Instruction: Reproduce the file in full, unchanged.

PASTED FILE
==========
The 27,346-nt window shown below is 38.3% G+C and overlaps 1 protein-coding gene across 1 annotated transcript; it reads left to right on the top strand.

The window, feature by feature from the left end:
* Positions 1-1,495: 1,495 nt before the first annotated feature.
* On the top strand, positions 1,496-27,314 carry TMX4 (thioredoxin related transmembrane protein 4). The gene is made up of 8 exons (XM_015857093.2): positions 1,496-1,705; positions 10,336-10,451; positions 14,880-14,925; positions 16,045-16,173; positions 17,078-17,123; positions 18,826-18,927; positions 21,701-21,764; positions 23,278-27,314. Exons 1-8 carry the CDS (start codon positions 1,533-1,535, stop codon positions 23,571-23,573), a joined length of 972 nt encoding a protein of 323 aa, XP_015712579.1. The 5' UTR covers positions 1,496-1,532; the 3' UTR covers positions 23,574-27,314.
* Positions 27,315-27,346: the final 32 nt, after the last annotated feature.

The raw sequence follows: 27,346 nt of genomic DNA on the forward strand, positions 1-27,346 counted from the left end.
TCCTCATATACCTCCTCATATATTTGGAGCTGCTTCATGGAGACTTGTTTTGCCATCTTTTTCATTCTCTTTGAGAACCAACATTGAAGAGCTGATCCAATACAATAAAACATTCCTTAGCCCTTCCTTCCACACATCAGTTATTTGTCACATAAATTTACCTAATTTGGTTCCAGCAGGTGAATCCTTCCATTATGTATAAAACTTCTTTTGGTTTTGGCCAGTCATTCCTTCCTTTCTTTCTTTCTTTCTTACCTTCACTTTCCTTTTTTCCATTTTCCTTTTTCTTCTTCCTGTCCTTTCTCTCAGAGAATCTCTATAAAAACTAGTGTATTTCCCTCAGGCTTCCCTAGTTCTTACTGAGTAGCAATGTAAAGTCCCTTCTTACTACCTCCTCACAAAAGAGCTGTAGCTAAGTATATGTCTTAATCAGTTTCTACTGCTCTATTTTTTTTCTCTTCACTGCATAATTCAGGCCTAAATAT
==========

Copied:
The 27,346-nt window shown below is 38.3% G+C and overlaps 1 protein-coding gene across 1 annotated transcript; it reads left to right on the top strand.

The window, feature by feature from the left end:
* Positions 1-1,495: 1,495 nt before the first annotated feature.
* On the top strand, positions 1,496-27,314 carry TMX4 (thioredoxin related transmembrane protein 4). The gene is made up of 8 exons (XM_015857093.2): positions 1,496-1,705; positions 10,336-10,451; positions 14,880-14,925; positions 16,045-16,173; positions 17,078-17,123; positions 18,826-18,927; positions 21,701-21,764; positions 23,278-27,314. Exons 1-8 carry the CDS (start codon positions 1,533-1,535, stop codon positions 23,571-23,573), a joined length of 972 nt encoding a protein of 323 aa, XP_015712579.1. The 5' UTR covers positions 1,496-1,532; the 3' UTR covers positions 23,574-27,314.
* Positions 27,315-27,346: the final 32 nt, after the last annotated feature.

The raw sequence follows: 27,346 nt of genomic DNA on the forward strand, positions 1-27,346 counted from the left end.
TCCTCATATACCTCCTCATATATTTGGAGCTGCTTCATGGAGACTTGTTTTGCCATCTTTTTCATTCTCTTTGAGAACCAACATTGAAGAGCTGATCCAATACAATAAAACATTCCTTAGCCCTTCCTTCCACACATCAGTTATTTGTCACATAAATTTACCTAATTTGGTTCCAGCAGGTGAATCCTTCCATTATGTATAAAACTTCTTTTGGTTTTGGCCAGTCATTCCTTCCTTTCTTTCTTTCTTTCTTACCTTCACTTTCCTTTTTTCCATTTTCCTTTTTCTTCTTCCTGTCCTTTCTCTCAGAGAATCTCTATAAAAACTAGTGTATTTCCCTCAGGCTTCCCTAGTTCTTACTGAGTAGCAATGTAAAGTCCCTTCTTACTACCTCCTCACAAAAGAGCTGTAGCTAAGTATATGTCTTAATCAGTTTCTACTGCTCTATTTTTTTTCTCTTCACTGCATAATTCAGGCCTAAATAT